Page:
Oddysey+: an alternative route towards hi-res VR

Samsung Odyssey+: going beyond the nasty grid of the SDE, and into something nicer — apparently.

N.B: This blog entry is in Matrise’s category “Lights”, which holds more technical, often smaller posts, that concern actual and recent events. These entries stand out from other entries at Matrise, which are often more conceptual, ideal and philosophical.  You can read about Matrise here.


This week, Samsung gave notice on their new Windows Mixed Reality (WMR) Headset, the Samsung Odyssey+. Priced very reasonably at $500, like it’s predecessor the Samsung Odyssey, the Head-Mounted Display (HMD) is a very attractive option for those who value high resolution in HMDs (and who doesn’t — it is obviously a desirable trait to have a greater fidelity of the virtual world!) The market has also shown its hunger for high-resolution displays, which the Kickstarter for the Pimax 8K and 5K HMD’s have shown. When on the topic of hi res displays, resolution strumpets should also check out StarVR, a high-res 210-degree Field of View HMD with integrated eye tracking to provide foveated rendering, which can be especially fruitful with that intense FOV. Digression aside — the Odyssey+ is now already for sale in the US, and in this entry we will discuss why it can be an alternative way to experience a higher resolution.

New Features

The Odyssey+ features the same high resolution of 1400 * 1600 per eye as its predecessor. For reference, this is the same resolution as found in the HTC Vive Pro which cost far more (priced from $1098 — $1399 with two controllers and base stations). Unlike the Vive Pro, however, the Odyssey+ features inside-out tracking similar to what is used in other WMR HMD’s, and also the upcoming Oculus Quest. None of this is any news, however, as all of this could equally be said of the original Odyssey. The new feature they are releasing, which makes this a particularly HMD, is a technology they have called ‘Anti SDE’ — that is, a technology that seeks to eliminate the ‘Screen Door Effect‘ experienced in most HMD’s today.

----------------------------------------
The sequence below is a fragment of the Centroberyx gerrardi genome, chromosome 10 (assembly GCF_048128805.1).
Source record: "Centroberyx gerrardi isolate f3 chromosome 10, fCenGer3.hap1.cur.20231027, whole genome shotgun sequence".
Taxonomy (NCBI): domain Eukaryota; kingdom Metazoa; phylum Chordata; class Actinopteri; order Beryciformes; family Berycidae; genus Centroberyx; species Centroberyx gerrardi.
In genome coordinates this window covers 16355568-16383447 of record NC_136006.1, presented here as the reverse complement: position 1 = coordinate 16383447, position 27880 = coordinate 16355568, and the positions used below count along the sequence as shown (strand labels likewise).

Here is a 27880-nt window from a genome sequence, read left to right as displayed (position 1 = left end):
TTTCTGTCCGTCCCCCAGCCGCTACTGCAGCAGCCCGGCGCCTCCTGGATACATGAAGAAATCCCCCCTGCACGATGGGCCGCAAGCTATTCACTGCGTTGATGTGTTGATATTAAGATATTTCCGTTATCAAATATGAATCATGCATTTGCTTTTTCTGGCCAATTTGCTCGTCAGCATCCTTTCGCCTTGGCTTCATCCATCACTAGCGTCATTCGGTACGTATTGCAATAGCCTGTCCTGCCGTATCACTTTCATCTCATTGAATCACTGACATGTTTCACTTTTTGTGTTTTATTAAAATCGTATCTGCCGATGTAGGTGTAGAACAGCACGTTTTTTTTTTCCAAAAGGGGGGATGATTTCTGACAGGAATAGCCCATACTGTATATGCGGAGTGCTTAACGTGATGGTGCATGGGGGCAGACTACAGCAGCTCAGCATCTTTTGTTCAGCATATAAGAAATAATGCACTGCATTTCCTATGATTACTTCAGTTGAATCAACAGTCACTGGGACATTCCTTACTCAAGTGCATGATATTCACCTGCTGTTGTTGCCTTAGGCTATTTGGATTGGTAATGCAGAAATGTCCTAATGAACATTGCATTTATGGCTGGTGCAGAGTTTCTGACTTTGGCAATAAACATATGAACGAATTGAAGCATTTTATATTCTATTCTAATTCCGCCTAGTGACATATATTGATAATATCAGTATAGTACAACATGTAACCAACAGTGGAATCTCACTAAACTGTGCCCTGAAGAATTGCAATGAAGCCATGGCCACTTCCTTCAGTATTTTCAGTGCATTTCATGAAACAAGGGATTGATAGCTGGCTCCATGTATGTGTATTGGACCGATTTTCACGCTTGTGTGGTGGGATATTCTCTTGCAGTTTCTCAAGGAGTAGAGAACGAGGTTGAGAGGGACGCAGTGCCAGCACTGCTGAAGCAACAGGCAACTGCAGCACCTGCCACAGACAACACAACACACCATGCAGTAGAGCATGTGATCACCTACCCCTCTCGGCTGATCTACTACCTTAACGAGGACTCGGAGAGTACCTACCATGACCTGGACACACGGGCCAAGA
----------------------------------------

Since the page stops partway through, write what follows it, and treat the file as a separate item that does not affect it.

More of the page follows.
An illustration by Samsung that attempts to illustrate the difference between the Odyssey and the Odyssey+.

Screen Door Effect

The screen door effect occurs when a user is to perceive the physical space or room between the pixels themselves.  This is of course not ideal for realism, as it becomes apparent that what you are viewing is a screen. The new Odyssey+ features a technology that diffuses the light from the pixels in between the pixels, to eliminate the SDE. Their press release stated:

“Samsung Anti-SDE AMOLED Display solves SDE by applying a grid that diffuses light coming from each pixel and replicating the picture to areas around each pixel. This makes the spaces between pixels near impossible to see. In result, your eyes perceive the diffused light as part of the visual content, with a perceived PPI of 1,233PPI, double that of the already high 616PPI of the previous generation Samsung HMD Odyssey+ [sic].”

RoadToVR report that they suspect this is the technology that Playstation VR has used in their own HMDs. The Playstation VR, with a resolution of only 1080p on the eyes combined, has surprisingly little SDE — which has made me prefer the display to the Vive regular or Oculus, albeit the tracking and computing power is vastly inferior. I’m therefore eager to see how this would work on a HMD with a lot more of the pixels.

Conclusion

Technologies such as low pixel persistence modes, asynchronous timewarp and foveated rendering are all genius technologies that enables perceived higher refresh rates than what our computers are capable of, some of which are indispensable especially for mobile VR. Anti-SDE technology may be yet such another technology, that may make it not so necessary to have 16K displays or whatever for VR to be perceived as very close to real human sight. That being said, although Samsung claims that their new HMD have a perceived PPI (pixels per inch) of 1233, it will naturally not offer the same sharpness of clarity as an actual 1233 ppi display would. The extra 50% potential increase in “perceived ppi” is only replicating, or diffusing, the already-existing pixels. Still, the tech is very welcome, and HTC also has something to learn from the way Samsung prices their products. Customers may now find a whole lot more value for their money in Samsung, and this comes from someone who already owns a Vive Pro. For those considering doing the purchase, it should be noted that the tracking is not as good as in the HTC Vive (Pro), but depending on your needs it may be more than good enough.

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